Part history lesson, part warning that history may repeat itself, the upcoming strategy game “Through the Darkest of Times” is driven by news headlines.
One day brings talk of trade tensions and higher tariffs on imported goods. Another day an attack on a research institute inspires debate over whether LGBTQ citizens should have equal rights. It isn’t long before immigration fears begin to dominate, and stories emerge of closed borders, protests and then deportation.
Sample headlines: “Trade War With Czechoslovakia.” “National Census.” “Boycott of Jewish Shops.” “Unions Banned.” “Jews Banned.” “Labor Camps Opened.” Though set more than 80 years ago, a sense of urgency permeates “Through the Darkest of Times” sparked by our own current events.
Just this month, white supremacist demonstrators clashed with antifascist counterprotesters in Portland, Ore.; a top Trump administration official said that the inscription on New York’s Statue of Liberty welcoming immigrants is about “people coming from Europe”; a new federal rule was proposed allowing businesses with federal contracts to discriminate against workers based on race, sex, ethnicity, national origin or LGBTQ status in the name of religious freedom. And the president said that Jews who vote for Democrats show “either a total lack of knowledge or great disloyalty.”
That last Trump comment set off a wave of social media posts reminding people that before World War II, the Nazis accused Jews of being disloyal to Germany.
“Through the Darkest of Times” paints those who champion Hitler not as unrelatable monsters — the buffoon-like super-soldiers of this summer’s “Wolfenstein: Youngblood,” for instance — but as regular people, only with more hate. Those who oppose are reasonable, albeit anxious, fearful and increasingly irritable. We’ll vote the Nazis out, they say, even as they wonder if the elections are being meddled with to the point that they’re rigged.
The parallels between the early 1930s and today are very much intended by the developers. This is clear long before a character yells at a Nazi Party member to leave a Jewish man alone. “You won, didn’t you?” he pleads. “Your Germany is going to be great again.”
The game raises multiple questions around resistance, namely, how do we do it and what do we tell ourselves to help us sleep at night?
But it has another query, one it’s aiming not just at players but at the game industry and maybe even all creators: Perhaps the way we’ve been representing the Nazi regime in games — and even pop culture at large — has more often been irresponsible than honest. Does treating World War II as a game of strategy, or drawing Nazis as pure evil or violent fools, allow us to remove ourselves from the conflict — to tell ourselves, “Those people aren’t like us and that could never happen today”?
“It doesn’t start with the Holocaust and the war, but it actually starts slowly,” said Joerg Friedrich, a co-founder of Paintbucket Games, the Berlin-based developer of the title. “It starts with attacks on the media. It starts with taking over the newspapers. It starts with shutting down the trade unions. There isn’t a binary switch to dictatorship. It actually happens over time.”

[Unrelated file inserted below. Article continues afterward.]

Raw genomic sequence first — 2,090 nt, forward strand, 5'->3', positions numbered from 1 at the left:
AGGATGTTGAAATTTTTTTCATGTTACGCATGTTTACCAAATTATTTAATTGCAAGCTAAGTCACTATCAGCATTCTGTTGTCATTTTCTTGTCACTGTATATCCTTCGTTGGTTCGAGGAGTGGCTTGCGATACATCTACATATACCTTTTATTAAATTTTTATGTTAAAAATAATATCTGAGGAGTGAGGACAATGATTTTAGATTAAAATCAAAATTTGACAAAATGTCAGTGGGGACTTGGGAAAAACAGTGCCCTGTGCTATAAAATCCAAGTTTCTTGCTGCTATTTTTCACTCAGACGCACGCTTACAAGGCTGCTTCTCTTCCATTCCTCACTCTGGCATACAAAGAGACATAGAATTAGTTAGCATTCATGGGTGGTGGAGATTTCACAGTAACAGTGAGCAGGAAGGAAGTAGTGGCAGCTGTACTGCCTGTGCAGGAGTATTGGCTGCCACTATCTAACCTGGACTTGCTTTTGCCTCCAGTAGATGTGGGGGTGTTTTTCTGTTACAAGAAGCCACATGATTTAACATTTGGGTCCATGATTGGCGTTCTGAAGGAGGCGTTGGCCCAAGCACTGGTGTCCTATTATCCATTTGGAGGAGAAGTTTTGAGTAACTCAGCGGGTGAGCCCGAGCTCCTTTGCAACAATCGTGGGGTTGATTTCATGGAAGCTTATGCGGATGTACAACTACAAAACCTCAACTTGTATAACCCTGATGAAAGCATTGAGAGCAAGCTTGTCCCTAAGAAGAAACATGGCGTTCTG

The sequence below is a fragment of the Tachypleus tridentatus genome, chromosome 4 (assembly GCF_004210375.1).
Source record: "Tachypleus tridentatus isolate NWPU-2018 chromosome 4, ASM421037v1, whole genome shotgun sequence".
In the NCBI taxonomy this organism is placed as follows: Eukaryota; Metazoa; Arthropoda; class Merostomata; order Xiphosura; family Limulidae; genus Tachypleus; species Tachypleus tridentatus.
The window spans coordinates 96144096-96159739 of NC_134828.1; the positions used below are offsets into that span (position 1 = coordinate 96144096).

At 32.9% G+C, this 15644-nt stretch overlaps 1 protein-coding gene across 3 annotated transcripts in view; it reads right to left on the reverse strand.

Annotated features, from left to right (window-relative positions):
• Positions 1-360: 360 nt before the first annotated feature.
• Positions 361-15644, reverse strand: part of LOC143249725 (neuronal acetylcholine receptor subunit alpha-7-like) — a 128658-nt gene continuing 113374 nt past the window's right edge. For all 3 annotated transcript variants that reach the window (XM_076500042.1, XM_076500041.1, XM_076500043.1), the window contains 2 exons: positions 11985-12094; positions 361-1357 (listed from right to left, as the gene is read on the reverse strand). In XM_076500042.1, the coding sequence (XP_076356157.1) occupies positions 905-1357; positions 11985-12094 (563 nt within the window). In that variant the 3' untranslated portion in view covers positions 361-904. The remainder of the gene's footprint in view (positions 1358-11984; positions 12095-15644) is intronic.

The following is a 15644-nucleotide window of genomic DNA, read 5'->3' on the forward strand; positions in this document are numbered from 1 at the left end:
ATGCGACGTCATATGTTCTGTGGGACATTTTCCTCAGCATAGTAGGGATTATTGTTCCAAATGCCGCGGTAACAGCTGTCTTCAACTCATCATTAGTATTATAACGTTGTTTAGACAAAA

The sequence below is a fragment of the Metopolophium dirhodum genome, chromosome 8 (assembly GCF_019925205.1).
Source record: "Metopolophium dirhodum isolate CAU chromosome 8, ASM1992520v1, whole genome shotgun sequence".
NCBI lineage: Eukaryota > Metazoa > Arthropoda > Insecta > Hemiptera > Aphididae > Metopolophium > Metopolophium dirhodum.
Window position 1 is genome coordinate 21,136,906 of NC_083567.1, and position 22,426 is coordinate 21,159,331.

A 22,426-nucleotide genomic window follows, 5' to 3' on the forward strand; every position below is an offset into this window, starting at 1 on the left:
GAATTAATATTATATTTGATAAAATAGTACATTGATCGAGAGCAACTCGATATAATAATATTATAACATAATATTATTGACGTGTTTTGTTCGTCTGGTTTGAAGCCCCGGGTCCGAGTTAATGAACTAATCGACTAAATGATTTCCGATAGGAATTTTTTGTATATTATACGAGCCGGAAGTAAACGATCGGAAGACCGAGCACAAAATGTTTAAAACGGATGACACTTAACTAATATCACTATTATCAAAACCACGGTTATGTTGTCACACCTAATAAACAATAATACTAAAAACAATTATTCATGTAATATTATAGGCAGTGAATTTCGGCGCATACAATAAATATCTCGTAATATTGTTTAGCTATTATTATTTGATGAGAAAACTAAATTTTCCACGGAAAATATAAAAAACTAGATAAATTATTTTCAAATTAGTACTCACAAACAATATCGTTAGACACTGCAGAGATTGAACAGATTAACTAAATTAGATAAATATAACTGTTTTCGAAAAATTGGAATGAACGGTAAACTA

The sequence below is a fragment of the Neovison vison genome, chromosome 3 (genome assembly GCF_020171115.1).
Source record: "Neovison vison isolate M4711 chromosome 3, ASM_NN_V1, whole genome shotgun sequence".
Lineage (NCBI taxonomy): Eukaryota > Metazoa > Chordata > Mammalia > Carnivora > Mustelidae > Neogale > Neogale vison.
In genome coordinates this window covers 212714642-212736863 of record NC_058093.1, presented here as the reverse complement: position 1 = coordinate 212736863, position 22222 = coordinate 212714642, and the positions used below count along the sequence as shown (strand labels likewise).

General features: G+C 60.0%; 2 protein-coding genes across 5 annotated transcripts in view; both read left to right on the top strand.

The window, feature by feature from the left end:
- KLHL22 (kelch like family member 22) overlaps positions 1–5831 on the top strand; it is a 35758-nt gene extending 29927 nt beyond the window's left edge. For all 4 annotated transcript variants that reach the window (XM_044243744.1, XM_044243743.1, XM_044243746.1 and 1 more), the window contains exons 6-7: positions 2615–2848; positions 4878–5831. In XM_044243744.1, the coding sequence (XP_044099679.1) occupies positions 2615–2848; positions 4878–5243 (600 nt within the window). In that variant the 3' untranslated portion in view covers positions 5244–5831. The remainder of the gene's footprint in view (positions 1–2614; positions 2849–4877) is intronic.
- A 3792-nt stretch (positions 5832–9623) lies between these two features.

The goal of “Through the Darkest Times” is to take players day by day through the Nazi era, beginning in 1933 when Adolf Hitler is named chancellor of Germany. It’s not an attempt to rewrite or present alternate histories; instead, Paintbucket wants to capture daily life, to show the thoughts and actions of normal yet politically inclined people. It’s not a global battle but an individual one, a game about juggling money, morale and energy to stay emotionally alive through the end of the war, almost a decade and a half later.
WWII has long been fertile ground for fiction, especially in gaming. As a teen, I dedicated weekends to all-day sessions of Axis & Allies, a well-known strategy board game where Germany is simply part of a faction that moves around the board; you pick your team based on the way you want to play rather than the level of atrocities your chosen country did or did not commit. This summer saw the release of “Wolfenstein: Youngblood,” the latest and most lighthearted in the modern reinvention of the well-known action power-fantasy in which the player mows down Nazi soldiers.
“Through the Darkest of Times” instead asks tough questions about how we represent the most tragic, reprehensible moments in history. Its characters have regular jobs — economist, student, professor — and through early chapters the war they’re fighting is often one of awareness. A casual dinner party can turn awkward based on conversational choices, as peers start to believe government rhetoric that non-Germans are a threat to their way of life. Sometimes, to maintain the health of the player’s peer group, one must divert funds just to go out dancing, but even then there’s guilt at a lack of progress being made.
The work comes from veterans of the big-budget game industry. Friedrich and creative partner Sebastian Schulz worked on slick efforts such as “Spec Ops: The Line,” a war title that was generally praised for its balance of heroism and serious topics. Yet the two still longed for something smaller and more authored, a game that would zero in on the personal costs of war and would not shy away from taking a stance.
Friedrich appears increasingly incensed with games that nod to topical events but then go out of their way to avoid grappling with them. The insistence on the part of video game publishers that their works are not political has become borderline comical. Recently, developers behind the upcoming “Call of Duty: Modern Warfare,” which eatures a female Middle Eastern soldier and a franchise known for blunt patriotism, asserted that their game has no statement to make.
“We want to present the different perspectives. We don’t want to say that one of them is correct,” one of the developers told Game Informer, a point of view that could be argued is on par with Trump’s “very fine people on both sides” line after a white supremacist rally in Charlottesville, Va., turned deadly.